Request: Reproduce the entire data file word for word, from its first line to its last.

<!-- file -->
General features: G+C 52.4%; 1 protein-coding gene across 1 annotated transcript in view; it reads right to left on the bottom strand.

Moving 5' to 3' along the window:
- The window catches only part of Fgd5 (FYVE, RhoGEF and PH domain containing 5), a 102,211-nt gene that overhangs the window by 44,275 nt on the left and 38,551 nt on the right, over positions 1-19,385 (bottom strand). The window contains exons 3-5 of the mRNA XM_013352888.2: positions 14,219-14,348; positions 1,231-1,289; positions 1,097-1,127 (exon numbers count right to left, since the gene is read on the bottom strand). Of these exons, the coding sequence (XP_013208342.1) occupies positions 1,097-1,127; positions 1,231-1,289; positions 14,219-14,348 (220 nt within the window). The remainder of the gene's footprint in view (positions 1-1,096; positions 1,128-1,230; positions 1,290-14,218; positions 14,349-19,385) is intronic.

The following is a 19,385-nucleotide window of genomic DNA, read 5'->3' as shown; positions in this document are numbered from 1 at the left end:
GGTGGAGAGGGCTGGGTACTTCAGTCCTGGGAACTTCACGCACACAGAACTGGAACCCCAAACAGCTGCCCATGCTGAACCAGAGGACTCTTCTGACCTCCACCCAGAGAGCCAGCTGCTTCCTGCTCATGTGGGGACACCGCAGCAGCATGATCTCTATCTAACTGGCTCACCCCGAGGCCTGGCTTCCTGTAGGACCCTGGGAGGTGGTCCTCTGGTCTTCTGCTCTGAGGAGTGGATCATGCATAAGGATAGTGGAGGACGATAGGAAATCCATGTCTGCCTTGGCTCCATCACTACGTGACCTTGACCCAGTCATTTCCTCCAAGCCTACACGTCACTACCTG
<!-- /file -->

General features: G+C 52.4%; 1 protein-coding gene across 1 annotated transcript in view; it reads right to left on the bottom strand.

Moving 5' to 3' along the window:
- The window catches only part of Fgd5 (FYVE, RhoGEF and PH domain containing 5), a 102,211-nt gene that overhangs the window by 44,275 nt on the left and 38,551 nt on the right, over positions 1-19,385 (bottom strand). The window contains exons 3-5 of the mRNA XM_013352888.2: positions 14,219-14,348; positions 1,231-1,289; positions 1,097-1,127 (exon numbers count right to left, since the gene is read on the bottom strand). Of these exons, the coding sequence (XP_013208342.1) occupies positions 1,097-1,127; positions 1,231-1,289; positions 14,219-14,348 (220 nt within the window). The remainder of the gene's footprint in view (positions 1-1,096; positions 1,128-1,230; positions 1,290-14,218; positions 14,349-19,385) is intronic.

The following is a 19,385-nucleotide window of genomic DNA, read 5'->3' as shown; positions in this document are numbered from 1 at the left end:
GGTGGAGAGGGCTGGGTACTTCAGTCCTGGGAACTTCACGCACACAGAACTGGAACCCCAAACAGCTGCCCATGCTGAACCAGAGGACTCTTCTGACCTCCACCCAGAGAGCCAGCTGCTTCCTGCTCATGTGGGGACACCGCAGCAGCATGATCTCTATCTAACTGGCTCACCCCGAGGCCTGGCTTCCTGTAGGACCCTGGGAGGTGGTCCTCTGGTCTTCTGCTCTGAGGAGTGGATCATGCATAAGGATAGTGGAGGACGATAGGAAATCCATGTCTGCCTTGGCTCCATCACTACGTGACCTTGACCCAGTCATTTCCTCCAAGCCTACACGTCACTACCTG